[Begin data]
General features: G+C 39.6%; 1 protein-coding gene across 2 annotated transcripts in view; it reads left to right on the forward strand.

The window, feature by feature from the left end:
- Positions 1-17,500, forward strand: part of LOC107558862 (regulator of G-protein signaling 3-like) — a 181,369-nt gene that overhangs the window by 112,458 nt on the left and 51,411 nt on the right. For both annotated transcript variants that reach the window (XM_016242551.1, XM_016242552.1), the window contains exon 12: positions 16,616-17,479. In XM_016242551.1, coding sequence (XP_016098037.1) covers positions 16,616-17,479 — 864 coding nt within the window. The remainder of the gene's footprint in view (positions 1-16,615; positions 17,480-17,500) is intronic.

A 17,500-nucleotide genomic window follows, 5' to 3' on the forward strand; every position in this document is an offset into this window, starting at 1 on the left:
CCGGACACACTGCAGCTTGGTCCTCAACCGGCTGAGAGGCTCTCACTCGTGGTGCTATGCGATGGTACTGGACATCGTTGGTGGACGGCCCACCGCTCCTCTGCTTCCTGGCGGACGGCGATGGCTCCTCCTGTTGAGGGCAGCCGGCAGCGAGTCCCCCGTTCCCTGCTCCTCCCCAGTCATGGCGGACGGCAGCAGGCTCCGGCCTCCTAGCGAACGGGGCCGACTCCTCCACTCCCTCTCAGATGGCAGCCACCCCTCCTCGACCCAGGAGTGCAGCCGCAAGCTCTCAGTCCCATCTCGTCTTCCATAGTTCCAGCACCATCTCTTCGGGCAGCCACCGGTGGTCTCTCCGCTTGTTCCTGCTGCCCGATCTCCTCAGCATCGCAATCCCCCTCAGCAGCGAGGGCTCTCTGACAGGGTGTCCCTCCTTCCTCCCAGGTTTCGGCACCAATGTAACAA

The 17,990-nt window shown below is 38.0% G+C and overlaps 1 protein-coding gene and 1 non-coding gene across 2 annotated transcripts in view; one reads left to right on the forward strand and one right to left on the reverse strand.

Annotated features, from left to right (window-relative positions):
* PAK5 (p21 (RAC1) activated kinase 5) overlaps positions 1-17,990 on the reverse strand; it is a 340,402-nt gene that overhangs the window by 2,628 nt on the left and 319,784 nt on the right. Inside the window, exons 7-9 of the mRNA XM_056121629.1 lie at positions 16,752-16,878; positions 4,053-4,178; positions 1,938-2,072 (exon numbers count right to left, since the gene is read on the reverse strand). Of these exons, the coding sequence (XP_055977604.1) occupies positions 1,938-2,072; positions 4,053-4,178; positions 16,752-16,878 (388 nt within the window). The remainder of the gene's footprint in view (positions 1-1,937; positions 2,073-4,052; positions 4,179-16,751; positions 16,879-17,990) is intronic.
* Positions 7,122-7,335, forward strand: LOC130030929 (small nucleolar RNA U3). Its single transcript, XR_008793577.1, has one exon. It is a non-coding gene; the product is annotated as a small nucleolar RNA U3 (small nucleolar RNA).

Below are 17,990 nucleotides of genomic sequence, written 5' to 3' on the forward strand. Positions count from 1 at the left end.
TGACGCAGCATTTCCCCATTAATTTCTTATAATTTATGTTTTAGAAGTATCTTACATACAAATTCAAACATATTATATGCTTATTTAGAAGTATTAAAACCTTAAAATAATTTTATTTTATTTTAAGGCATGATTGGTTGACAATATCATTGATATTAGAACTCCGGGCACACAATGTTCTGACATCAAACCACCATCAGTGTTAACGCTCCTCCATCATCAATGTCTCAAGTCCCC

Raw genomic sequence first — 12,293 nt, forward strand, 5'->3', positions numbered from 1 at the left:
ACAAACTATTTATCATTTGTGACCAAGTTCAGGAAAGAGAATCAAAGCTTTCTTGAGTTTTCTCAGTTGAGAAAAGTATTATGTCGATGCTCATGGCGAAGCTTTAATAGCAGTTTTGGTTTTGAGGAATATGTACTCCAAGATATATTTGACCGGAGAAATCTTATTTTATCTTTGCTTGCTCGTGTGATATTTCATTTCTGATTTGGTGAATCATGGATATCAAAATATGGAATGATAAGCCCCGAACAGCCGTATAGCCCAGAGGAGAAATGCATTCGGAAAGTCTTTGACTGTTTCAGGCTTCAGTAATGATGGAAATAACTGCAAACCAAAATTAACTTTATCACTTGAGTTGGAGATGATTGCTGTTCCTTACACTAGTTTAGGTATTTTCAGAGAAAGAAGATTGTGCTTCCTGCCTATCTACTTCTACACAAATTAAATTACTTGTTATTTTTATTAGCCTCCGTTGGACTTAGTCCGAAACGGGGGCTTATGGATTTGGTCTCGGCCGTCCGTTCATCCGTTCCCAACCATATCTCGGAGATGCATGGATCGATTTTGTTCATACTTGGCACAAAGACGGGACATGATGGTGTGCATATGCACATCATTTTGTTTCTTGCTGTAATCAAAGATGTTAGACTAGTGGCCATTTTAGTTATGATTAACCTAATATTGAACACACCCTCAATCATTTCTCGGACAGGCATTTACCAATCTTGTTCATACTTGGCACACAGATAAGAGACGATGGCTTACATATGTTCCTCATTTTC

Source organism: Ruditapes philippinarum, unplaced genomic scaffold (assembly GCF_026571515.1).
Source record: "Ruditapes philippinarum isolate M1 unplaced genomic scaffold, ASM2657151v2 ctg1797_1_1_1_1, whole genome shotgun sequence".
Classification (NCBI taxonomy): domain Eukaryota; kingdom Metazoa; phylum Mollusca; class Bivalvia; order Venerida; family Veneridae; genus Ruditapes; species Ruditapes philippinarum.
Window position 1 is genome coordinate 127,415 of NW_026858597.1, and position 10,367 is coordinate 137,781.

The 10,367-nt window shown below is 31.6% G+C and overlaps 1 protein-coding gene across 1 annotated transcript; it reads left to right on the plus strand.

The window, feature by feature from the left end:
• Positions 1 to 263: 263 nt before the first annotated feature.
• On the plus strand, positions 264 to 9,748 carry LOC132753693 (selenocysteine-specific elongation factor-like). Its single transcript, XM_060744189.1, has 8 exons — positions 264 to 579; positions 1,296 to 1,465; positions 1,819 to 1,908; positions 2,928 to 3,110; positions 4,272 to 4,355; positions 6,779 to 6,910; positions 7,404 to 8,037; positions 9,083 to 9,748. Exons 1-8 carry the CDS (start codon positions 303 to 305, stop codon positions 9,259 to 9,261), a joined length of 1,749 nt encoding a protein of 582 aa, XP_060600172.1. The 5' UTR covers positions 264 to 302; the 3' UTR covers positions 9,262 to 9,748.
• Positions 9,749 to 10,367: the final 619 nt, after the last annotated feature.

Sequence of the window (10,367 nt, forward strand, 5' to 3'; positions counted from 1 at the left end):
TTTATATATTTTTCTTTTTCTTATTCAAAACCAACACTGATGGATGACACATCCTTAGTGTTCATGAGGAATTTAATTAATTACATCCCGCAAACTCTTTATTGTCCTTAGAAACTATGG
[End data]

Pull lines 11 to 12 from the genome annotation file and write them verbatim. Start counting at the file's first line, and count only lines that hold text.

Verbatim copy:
TGACGCAGCATTTCCCCATTAATTTCTTATAATTTATGTTTTAGAAGTATCTTACATACAAATTCAAACATATTATATGCTTATTTAGAAGTATTAAAACCTTAAAATAATTTTATTTTATTTTAAGGCATGATTGGTTGACAATATCATTGATATTAGAACTCCGGGCACACAATGTTCTGACATCAAACCACCATCAGTGTTAACGCTCCTCCATCATCAATGTCTCAAGTCCCC

Raw genomic sequence first — 12,293 nt, forward strand, 5'->3', positions numbered from 1 at the left: